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Introduction to Prenatal Yoga

Learn How to Safely Practice Yoga During Your Pregnancy

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Updated May 18, 2014

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Prenatal Yoga

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During pregnancy, you want to stay in shape and do what is best for your baby-to-be. Prenatal yoga is a wonderful way to do both. Whether you are new to yoga or already an experienced practitioner, you can enjoy the benefits of yoga while pregnant. Yoga classes are a great way to prepare yourself for the birthing process as well as enjoy the company of other pregnant women. Many a toddler's playgroup has emerged from the bonds forged in prenatal yoga classes!

Trimester-By-Trimester Guidelines

As you are probably already aware, a pregnancy is divided into trimesters lasting three months each. The appropriate adaptations to your yoga practice will become more numerous as your baby grows. Start by reading the Prenatal Yoga Dos and Don'ts for general recommendations and precautions, and then use these guidelines for each trimester of pregnancy:

First Time Yogis

Many women who have never done yoga before find that it is an ideal form of exercise during their pregnancies and beyond. Read up on how to start doing yoga. When looking for a class, stick to those labeled "Prenatal Yoga," as these teachers will best be able to instruct you. If you do go to a regular class, be sure to tell the teacher you are pregnant right away. Some women who work throughout their pregnancies only have time to take up prenatal yoga in the third trimester. You will still benefit from the classes if this is your situation, but the earlier you start in your pregnancy, the better.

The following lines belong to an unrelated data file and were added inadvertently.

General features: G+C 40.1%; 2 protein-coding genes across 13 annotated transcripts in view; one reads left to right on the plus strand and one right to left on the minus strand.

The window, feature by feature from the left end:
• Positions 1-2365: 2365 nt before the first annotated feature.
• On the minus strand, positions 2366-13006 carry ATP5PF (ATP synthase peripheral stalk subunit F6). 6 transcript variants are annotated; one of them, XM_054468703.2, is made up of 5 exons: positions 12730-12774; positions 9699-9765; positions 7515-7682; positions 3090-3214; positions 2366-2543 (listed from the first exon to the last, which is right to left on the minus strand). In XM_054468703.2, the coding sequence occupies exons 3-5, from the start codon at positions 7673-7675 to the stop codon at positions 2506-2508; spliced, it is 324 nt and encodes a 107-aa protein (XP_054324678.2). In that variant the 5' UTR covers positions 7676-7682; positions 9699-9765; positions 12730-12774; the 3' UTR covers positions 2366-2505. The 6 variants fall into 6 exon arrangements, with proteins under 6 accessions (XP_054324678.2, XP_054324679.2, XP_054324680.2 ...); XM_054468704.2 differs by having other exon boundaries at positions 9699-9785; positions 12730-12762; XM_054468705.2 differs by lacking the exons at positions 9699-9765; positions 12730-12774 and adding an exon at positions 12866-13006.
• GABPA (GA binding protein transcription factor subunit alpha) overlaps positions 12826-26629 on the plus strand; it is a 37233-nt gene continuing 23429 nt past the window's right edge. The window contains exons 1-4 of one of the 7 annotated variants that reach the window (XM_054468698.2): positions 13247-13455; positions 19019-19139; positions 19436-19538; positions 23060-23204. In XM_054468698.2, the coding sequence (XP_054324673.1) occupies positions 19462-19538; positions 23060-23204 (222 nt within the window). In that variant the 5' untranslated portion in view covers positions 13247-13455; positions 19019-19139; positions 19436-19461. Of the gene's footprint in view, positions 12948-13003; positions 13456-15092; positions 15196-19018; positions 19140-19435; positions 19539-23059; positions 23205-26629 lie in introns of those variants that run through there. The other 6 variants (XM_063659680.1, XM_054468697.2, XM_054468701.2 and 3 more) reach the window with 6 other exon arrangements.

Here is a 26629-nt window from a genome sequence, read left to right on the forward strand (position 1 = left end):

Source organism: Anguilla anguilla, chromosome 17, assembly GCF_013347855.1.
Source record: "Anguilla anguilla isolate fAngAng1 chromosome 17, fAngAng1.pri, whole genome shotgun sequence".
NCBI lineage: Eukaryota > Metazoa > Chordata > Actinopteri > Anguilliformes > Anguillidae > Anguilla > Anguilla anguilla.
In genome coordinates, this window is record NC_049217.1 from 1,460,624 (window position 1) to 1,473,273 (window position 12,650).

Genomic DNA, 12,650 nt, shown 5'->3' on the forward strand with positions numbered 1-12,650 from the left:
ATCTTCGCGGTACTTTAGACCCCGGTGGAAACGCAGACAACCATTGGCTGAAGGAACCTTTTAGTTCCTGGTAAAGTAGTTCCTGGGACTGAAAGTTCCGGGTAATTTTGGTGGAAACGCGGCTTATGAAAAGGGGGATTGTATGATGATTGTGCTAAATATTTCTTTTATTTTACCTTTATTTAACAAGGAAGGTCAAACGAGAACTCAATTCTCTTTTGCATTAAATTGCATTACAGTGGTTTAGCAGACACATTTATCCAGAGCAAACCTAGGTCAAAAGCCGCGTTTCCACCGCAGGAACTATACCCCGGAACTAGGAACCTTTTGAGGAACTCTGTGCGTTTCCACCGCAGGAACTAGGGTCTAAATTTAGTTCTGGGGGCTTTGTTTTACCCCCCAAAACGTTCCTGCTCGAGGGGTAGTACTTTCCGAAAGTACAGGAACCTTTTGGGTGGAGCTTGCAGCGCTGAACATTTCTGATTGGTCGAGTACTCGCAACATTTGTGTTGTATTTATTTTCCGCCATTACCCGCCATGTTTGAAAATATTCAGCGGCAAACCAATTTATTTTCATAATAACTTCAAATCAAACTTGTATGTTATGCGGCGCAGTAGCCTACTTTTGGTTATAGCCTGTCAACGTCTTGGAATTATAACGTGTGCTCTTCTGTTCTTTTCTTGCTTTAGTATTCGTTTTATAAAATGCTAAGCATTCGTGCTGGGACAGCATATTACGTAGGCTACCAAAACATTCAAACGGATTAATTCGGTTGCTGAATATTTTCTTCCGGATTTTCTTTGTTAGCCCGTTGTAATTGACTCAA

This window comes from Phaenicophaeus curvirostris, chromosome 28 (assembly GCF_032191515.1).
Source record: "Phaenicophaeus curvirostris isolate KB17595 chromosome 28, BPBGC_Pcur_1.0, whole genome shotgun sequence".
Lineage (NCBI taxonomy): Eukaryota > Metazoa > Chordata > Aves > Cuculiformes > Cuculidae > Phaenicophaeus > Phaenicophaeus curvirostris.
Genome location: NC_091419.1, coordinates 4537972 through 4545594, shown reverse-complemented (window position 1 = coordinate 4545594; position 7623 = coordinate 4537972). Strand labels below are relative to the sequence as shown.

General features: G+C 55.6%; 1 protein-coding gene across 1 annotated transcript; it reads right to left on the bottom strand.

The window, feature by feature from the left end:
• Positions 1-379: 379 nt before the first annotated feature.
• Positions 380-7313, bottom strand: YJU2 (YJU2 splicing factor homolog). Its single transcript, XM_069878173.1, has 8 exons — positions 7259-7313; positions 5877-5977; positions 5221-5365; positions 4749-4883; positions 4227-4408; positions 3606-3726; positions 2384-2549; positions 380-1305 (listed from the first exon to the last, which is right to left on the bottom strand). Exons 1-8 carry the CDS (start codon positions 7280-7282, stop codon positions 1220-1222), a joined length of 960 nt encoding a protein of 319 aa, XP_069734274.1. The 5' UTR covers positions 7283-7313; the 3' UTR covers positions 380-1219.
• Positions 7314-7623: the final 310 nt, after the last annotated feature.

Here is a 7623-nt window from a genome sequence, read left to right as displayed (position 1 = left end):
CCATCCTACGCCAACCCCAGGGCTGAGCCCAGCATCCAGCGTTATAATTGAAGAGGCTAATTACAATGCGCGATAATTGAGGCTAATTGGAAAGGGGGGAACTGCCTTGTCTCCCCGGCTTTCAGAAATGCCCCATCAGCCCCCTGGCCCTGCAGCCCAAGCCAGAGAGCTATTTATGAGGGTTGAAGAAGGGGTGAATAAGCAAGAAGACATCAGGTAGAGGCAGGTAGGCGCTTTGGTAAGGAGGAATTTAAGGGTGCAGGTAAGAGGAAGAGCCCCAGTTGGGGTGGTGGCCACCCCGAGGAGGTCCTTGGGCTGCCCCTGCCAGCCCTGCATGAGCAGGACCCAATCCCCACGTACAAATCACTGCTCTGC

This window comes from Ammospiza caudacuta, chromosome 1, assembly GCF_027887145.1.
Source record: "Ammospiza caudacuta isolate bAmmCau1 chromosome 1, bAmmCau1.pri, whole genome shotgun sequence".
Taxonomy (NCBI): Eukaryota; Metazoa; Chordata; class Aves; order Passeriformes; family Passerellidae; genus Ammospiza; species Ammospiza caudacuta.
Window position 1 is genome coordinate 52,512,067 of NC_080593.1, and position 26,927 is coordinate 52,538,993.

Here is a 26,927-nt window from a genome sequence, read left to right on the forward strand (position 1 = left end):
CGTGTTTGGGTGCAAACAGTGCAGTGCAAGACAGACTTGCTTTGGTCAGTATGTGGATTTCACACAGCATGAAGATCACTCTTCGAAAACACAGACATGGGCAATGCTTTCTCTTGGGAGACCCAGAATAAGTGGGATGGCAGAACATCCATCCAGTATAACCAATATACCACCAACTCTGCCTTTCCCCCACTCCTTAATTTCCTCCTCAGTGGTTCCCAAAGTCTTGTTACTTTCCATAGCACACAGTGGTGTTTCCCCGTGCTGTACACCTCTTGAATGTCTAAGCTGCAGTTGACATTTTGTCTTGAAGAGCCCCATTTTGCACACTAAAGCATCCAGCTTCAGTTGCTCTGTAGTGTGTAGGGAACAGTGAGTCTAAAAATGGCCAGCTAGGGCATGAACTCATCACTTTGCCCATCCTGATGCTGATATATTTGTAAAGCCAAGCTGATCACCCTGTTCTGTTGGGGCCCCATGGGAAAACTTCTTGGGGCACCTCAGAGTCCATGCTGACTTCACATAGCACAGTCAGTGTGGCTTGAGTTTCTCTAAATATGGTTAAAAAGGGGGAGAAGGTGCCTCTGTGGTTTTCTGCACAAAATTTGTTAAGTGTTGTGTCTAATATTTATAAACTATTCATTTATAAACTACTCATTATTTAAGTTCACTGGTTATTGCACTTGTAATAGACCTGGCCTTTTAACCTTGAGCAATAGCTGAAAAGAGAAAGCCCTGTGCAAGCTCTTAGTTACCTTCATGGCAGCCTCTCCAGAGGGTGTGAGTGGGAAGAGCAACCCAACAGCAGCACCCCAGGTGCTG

Long Time Yogis

Yoga devotees will be happy to know you can continue to practice yoga throughout your pregnancy. As your belly grows, a few adaptations to your regular practice will be necessary. You may continue to take your regular classes as long as you feel comfortable doing so, but make sure to let the teacher know you are pregnant and don't feel obligated to practice at your pre-pregnancy intensity. Make sure to look at the Trimester Guidelines, above, to find out what poses to avoid. It's also a good idea to take prenatal yoga classes to meet other moms-to-be and learn about childbirth.

 

Home Practitioners

If you are a dedicated home practitioner, begin to do Prenatal Sun Salutations and incorporate these prenatal recommended poses. Study the Trimester Guidelines to make sure you understand which poses to avoid. You may also want to attend some prenatal yoga classes for the sense of community and to inspire your home practice.

After Your Pregnancy

After you have your baby, you may be eager to resume your yoga practice. Doctors usually recommend six weeks of recovery time for new mothers after a vaginal birth and longer after a cesarean. When you have been given the OK from your doctor and have no significant bleeding, you are ready to do yoga again.

Want to know more?

Sign up for the Prenatal Yoga Email Course.

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